Vodafone pushes Red Hot renting service with Yoda

Be the first to comment
Vodafone: Yoda returns to promote Red Hot
Vodafone: Yoda returns to promote Red Hot

Vodafone has launched a multi-million pound campaign that features Yoda teaching a man how to be patient, as part of an ad pushing the brand's new leasing service.

Creative features a man rushing in to his flat in order to open a new phone he has just picked up as part of Vodafone’s new Red Hot leasing service.

RKCR/Y&R created the humorous TV ad, which is voiced by Tom Kane and launches today as part of an integrated campaign that will also feature large-scale press activity.

OMD is handling the media planning and buying, while Steve Reeves directed the ad with Lucasfilm’s Industrial Light & Magic (ILM) producing.

Mark Howe, head of post-pay at Vodafone, said: "For some people, being up to date with the latest new tech is a big part of who they are, but the tech comes with quite a large price tag attached to it and many people take 24-month price plans to spread their expenditure out.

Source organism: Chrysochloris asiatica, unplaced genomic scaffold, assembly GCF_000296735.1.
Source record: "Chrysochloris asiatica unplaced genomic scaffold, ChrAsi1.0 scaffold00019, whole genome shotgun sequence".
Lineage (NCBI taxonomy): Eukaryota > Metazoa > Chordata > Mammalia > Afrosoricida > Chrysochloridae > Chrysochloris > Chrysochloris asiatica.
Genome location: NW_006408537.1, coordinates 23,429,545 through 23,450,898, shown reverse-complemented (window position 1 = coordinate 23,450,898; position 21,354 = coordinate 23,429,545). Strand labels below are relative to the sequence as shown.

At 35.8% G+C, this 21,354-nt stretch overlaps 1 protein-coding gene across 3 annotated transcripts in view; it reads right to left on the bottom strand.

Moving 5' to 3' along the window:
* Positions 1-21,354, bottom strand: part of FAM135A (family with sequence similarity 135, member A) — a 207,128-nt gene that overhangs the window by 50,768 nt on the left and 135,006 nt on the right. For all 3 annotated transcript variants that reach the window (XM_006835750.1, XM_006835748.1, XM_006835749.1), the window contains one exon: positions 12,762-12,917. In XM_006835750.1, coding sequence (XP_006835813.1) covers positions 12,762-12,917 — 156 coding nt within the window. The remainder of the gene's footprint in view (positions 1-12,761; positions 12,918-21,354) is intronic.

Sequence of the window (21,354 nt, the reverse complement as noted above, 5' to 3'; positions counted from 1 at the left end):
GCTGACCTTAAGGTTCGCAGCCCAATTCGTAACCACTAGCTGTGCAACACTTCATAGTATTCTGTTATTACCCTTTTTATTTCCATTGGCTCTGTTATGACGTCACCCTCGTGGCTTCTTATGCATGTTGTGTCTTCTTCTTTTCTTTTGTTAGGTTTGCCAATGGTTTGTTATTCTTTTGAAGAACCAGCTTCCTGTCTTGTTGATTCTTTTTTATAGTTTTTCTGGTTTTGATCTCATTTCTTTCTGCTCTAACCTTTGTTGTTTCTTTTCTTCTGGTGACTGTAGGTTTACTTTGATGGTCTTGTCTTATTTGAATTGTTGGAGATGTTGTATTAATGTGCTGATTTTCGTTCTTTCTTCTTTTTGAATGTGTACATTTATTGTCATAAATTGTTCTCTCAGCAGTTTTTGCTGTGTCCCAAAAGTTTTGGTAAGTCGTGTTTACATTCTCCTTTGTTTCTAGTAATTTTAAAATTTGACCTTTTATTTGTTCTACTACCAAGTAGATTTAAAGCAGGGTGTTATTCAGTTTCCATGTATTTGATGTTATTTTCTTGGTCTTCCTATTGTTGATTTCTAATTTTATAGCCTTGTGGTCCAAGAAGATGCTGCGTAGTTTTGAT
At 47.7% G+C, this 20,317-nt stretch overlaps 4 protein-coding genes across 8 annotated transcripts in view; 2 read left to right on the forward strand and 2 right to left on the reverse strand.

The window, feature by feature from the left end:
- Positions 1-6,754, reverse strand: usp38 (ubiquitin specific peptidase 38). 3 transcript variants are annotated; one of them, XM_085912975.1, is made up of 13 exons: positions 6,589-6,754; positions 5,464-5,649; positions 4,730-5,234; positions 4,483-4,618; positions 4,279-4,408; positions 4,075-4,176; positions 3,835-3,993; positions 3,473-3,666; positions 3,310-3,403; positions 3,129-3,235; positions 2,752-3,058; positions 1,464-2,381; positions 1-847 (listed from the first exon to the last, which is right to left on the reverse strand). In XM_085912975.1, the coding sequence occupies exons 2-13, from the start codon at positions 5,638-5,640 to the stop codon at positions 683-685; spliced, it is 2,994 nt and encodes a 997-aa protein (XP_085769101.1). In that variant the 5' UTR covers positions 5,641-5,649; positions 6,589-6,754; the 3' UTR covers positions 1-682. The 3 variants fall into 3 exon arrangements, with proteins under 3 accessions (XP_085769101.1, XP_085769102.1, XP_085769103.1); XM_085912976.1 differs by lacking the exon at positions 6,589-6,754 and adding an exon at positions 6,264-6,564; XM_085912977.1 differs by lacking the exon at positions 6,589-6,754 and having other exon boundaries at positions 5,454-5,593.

"On the flip side, the speed of development in the smartphone space is such that some people feel their phone is effectively old tech with a large chunk of their contract still remaining."

Vodafone’s Red Hot service will offer a 16GB iPhone 5 with unlimited calls and texts, 2GB monthly internet and insurance for £59 a month, which Vodafone claims is a saving of £200 compared to one of its 12-month plans.

SUBSCRIBE TO CAMPAIGN

Only £57 for 3 months

Includes every print & iPad edition, plus full access to Campaign online and other Brand Republic sites.

SUBSCRIBE

Campaign Jobs

Thousands of jobs across advertising, creative, marketing and media

  • Account Executive £22000 - £25000 per annum + great benefits! Twist Recruitment, London
  • Designer £28000 - £38000 per annum Major Players, London
  • ACCOUNT DIRECTOR £40000 - £50000 per annum + bonuses and benefits Live Recruitment, Birmingham
The end of false recognitions
Shares0
Share

1 The end of false recognitions

You'll be seeing less work from DDB at award shows in 2016. Here's why.

Just published